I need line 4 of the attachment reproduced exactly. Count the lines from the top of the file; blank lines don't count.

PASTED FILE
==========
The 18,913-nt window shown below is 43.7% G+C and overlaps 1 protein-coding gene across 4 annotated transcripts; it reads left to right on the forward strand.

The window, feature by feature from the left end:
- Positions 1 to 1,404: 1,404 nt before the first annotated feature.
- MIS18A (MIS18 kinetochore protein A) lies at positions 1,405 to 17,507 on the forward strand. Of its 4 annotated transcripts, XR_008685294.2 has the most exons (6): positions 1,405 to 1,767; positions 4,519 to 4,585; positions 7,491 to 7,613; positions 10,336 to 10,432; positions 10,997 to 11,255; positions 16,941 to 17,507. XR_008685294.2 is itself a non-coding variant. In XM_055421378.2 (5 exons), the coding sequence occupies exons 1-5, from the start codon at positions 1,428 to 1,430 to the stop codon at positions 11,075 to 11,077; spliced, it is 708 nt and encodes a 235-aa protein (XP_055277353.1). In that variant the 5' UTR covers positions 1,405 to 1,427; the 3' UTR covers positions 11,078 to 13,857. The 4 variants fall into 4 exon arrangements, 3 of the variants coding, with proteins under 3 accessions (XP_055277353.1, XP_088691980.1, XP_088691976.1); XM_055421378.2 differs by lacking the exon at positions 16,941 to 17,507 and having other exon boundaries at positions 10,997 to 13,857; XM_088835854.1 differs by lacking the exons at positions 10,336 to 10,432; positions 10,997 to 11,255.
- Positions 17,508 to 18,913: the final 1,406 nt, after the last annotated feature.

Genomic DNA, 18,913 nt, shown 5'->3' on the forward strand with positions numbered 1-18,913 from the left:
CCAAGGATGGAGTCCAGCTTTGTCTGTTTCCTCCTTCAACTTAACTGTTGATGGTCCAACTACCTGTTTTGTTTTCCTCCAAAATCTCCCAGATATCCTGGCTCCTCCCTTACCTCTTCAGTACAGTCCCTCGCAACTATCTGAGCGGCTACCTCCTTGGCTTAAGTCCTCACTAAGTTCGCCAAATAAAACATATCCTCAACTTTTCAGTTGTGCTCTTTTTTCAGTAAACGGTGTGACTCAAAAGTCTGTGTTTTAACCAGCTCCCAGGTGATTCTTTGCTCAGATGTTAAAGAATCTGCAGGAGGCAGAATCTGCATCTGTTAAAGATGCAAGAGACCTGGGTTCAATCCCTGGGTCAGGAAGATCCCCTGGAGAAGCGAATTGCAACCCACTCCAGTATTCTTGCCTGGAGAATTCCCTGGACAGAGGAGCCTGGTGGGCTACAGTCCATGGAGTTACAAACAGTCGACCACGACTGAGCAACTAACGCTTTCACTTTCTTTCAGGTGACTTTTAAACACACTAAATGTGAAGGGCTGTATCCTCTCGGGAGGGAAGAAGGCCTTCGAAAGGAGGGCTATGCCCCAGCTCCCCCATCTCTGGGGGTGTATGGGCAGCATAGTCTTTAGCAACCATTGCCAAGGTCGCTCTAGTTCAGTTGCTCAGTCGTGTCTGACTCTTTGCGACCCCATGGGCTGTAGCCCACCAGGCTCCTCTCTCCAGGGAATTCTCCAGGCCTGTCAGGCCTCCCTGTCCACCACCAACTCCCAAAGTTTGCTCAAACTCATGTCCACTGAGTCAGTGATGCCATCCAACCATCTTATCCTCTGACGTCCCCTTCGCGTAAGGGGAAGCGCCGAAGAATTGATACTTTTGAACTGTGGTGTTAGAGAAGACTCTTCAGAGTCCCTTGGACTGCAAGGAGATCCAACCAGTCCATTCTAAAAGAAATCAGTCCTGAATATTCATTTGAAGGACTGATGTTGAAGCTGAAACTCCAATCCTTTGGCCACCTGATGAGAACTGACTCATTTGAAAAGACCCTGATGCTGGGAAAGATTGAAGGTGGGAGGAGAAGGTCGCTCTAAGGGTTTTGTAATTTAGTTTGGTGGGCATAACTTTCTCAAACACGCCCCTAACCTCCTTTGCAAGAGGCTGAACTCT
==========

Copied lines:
- MIS18A (MIS18 kinetochore protein A) lies at positions 1,405 to 17,507 on the forward strand. Of its 4 annotated transcripts, XR_008685294.2 has the most exons (6): positions 1,405 to 1,767; positions 4,519 to 4,585; positions 7,491 to 7,613; positions 10,336 to 10,432; positions 10,997 to 11,255; positions 16,941 to 17,507. XR_008685294.2 is itself a non-coding variant. In XM_055421378.2 (5 exons), the coding sequence occupies exons 1-5, from the start codon at positions 1,428 to 1,430 to the stop codon at positions 11,075 to 11,077; spliced, it is 708 nt and encodes a 235-aa protein (XP_055277353.1). In that variant the 5' UTR covers positions 1,405 to 1,427; the 3' UTR covers positions 11,078 to 13,857. The 4 variants fall into 4 exon arrangements, 3 of the variants coding, with proteins under 3 accessions (XP_055277353.1, XP_088691980.1, XP_088691976.1); XM_055421378.2 differs by lacking the exon at positions 16,941 to 17,507 and having other exon boundaries at positions 10,997 to 13,857; XM_088835854.1 differs by lacking the exons at positions 10,336 to 10,432; positions 10,997 to 11,255.